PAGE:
Broadway’s hit revival The Trip to Bountiful recently welcomed a new cast member with the addition of actress Adepero Oduye. In her Broadway debut, Oduye takes on the role of Thelma, originally played by Condola Rashad. For Oduye the play’s theme of home and finding a sense of belonging resonates deeply since the Brooklyn born and bred talent often finds her familial roots in Nigeria questioned by others.
“It’s interesting to see how people view me when I view myself as very Nigerian. My mother lives in Nigeria and the last time I was there they looked at me like where is she from. That’s weird because to me I am home in Nigeria,” she says. “I don’t have a personal identity conflict but I am aware of the different perceptions from the outside.”
Oduye’s next role in the film, Twelve Years a Slave addresses relevant issues in the African diaspora: slavery and racism. The historical drama tells the story of Solomon Northup, a free black man who was kidnapped and sold into slavery. Oduye hopes that the film will add a historical perspective to the nation’s current dialogue on issues of race post-Trayvon Martin. “What’s great about the conversations being had is that particularly with slavery it’s not something just for black people. This is American history and it’s something everybody should know and talk about,” she says. “With films like this it’s a great entry point for people to get a historical view of slavery through a personal narrative.” The film also stars Chiwetel Ejiofor and Brad Pitt and arrives in theaters October 18.
Broadening conversations and narratives is the mission of the Museum of Contemporary African Diasporan Arts (MoCADA) as evidenced by the organization’s successful Kickstarter campaign for an ambitious online expansion of its exhibitions and programs. The new museum website will feature video tours of all exhibitions, archives of artist talks and interviews, adult educational course materials including syllabus and audio recordings of courses, performance videos, live streaming of film festival movies and more.
According to James Bartlett, executive director of MoCADA, this new project is an important step in changing the concept of a museum and making it more accessible to a global audience. “A lot of older institutions are more about the art on the wall than the people coming to see it. They are ivory towers for the elite. So as long as elite patrons support the MoMA or Whitney [Museum of American Art] they are fine,” he says. “Younger institutions have to basically use contemporary technology and means of communication to better serve and execute our mission. For us to serve that mission we have to reach the people where they are and provide as many access points as possible.”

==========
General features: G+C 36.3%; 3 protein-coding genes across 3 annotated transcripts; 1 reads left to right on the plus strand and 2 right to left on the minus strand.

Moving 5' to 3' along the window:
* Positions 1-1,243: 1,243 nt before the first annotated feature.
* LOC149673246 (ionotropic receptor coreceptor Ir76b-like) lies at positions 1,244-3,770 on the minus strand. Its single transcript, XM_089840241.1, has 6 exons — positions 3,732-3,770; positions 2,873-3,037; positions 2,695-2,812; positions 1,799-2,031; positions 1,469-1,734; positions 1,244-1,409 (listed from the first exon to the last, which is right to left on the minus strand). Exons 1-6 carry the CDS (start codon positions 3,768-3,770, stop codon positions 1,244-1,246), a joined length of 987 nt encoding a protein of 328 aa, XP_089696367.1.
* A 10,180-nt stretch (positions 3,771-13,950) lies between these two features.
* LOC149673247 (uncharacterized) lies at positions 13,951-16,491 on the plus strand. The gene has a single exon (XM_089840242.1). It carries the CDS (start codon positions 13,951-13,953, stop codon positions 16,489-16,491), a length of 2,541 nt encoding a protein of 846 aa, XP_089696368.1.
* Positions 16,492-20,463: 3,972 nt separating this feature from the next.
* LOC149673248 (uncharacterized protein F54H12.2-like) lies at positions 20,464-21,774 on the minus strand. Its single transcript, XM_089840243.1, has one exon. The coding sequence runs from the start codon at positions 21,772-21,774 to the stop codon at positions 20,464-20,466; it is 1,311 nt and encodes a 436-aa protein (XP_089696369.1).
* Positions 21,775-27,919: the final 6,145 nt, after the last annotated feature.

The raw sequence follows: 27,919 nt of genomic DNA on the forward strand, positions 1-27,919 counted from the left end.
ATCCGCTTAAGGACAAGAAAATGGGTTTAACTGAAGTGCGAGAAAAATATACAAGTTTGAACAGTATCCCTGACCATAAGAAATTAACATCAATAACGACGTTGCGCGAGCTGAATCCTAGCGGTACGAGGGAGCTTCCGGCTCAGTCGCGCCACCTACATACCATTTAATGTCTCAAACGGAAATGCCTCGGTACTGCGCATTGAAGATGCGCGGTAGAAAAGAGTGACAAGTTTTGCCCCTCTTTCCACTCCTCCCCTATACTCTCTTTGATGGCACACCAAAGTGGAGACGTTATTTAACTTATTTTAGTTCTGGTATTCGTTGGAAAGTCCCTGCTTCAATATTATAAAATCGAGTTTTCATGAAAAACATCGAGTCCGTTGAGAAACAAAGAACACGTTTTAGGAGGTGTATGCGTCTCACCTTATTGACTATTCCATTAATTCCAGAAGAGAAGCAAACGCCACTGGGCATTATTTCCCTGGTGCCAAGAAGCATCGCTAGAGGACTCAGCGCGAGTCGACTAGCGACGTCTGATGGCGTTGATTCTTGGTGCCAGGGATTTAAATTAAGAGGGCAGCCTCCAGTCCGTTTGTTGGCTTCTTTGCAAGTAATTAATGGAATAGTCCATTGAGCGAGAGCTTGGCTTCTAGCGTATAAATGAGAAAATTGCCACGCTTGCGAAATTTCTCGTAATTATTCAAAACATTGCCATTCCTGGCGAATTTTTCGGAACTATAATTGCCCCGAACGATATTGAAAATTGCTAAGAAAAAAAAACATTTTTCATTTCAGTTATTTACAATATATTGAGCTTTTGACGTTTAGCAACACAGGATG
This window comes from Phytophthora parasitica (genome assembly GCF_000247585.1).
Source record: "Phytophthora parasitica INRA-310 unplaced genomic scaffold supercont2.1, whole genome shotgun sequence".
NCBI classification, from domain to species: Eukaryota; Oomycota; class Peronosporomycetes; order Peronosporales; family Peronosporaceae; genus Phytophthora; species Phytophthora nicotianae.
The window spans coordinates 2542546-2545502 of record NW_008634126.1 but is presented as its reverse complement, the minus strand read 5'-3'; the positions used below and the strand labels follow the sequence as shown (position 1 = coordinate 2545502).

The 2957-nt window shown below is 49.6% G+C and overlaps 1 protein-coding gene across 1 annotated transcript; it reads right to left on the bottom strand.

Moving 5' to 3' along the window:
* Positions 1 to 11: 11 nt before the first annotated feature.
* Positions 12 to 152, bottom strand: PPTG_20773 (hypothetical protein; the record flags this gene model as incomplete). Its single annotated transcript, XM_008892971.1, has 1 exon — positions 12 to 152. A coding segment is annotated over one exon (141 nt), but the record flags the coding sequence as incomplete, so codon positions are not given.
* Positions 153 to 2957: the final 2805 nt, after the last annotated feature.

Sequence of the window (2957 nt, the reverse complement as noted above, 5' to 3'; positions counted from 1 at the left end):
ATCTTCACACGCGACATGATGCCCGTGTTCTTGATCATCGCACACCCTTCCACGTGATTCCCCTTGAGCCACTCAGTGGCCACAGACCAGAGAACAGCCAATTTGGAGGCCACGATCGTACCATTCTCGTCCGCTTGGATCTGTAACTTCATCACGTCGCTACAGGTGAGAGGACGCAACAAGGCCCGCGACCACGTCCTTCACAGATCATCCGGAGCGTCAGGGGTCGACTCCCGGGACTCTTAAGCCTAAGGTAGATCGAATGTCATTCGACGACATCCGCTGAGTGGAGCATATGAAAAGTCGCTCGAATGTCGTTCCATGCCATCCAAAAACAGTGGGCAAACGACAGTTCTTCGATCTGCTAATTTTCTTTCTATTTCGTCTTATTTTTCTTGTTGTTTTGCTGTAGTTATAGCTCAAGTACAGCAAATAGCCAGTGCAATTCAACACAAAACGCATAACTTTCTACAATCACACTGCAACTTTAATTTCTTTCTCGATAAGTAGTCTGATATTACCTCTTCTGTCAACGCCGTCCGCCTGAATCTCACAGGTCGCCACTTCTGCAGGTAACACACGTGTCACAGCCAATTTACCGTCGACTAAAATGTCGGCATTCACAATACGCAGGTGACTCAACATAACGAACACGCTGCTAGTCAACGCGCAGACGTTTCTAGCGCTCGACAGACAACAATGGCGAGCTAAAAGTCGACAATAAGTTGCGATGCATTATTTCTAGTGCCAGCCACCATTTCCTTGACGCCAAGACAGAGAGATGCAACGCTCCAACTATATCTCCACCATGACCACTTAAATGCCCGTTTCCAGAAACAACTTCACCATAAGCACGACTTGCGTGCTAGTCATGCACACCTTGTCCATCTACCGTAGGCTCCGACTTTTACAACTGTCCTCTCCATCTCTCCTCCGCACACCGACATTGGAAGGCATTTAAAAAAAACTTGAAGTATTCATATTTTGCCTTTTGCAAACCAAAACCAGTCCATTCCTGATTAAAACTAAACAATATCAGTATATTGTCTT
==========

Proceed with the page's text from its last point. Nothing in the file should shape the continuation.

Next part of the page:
Another important conversation to be had whether online or offline is about medical care within inner cities. Helping to bring this issue to the forefront is Dr. Sampson Davis, who is best known as one of the Three Doctors, a group of friends from Newark, NJ who kept their high school pact to become doctors. In his new book, Living and Dying in Brick City: An E.R. Doctor Returns Home, Dr. Davis offers solutions for prevalent inner city health conditions such as asthma, heart disease, obesity and HIV/AIDS. However one of his most passionate causes is removing the stigma of mental illness, and in particular, depression. “I meet so many young people who are depressed. Unfortunately, among African-Americans and other minority groups, it’s just not cool to admit you are depressed,” he notes. “I’m convinced that those bottled feelings of worthlessness and rage often erupt in acts of violence against oneself or others. We must begin these discussions. Parents, talk openly with your children about their feelings and what they are experiencing both inside and outside of the home. Having more media attention and celebrities speak out on the issues will also help destigmatize mental illness. There is power in sharing. There is power in realizing that you are not alone.”
As Dr. Davis notes the healing begins at home, and for descendants of the African diaspora like, Oduye that means all the way from Nigeria to Brooklyn.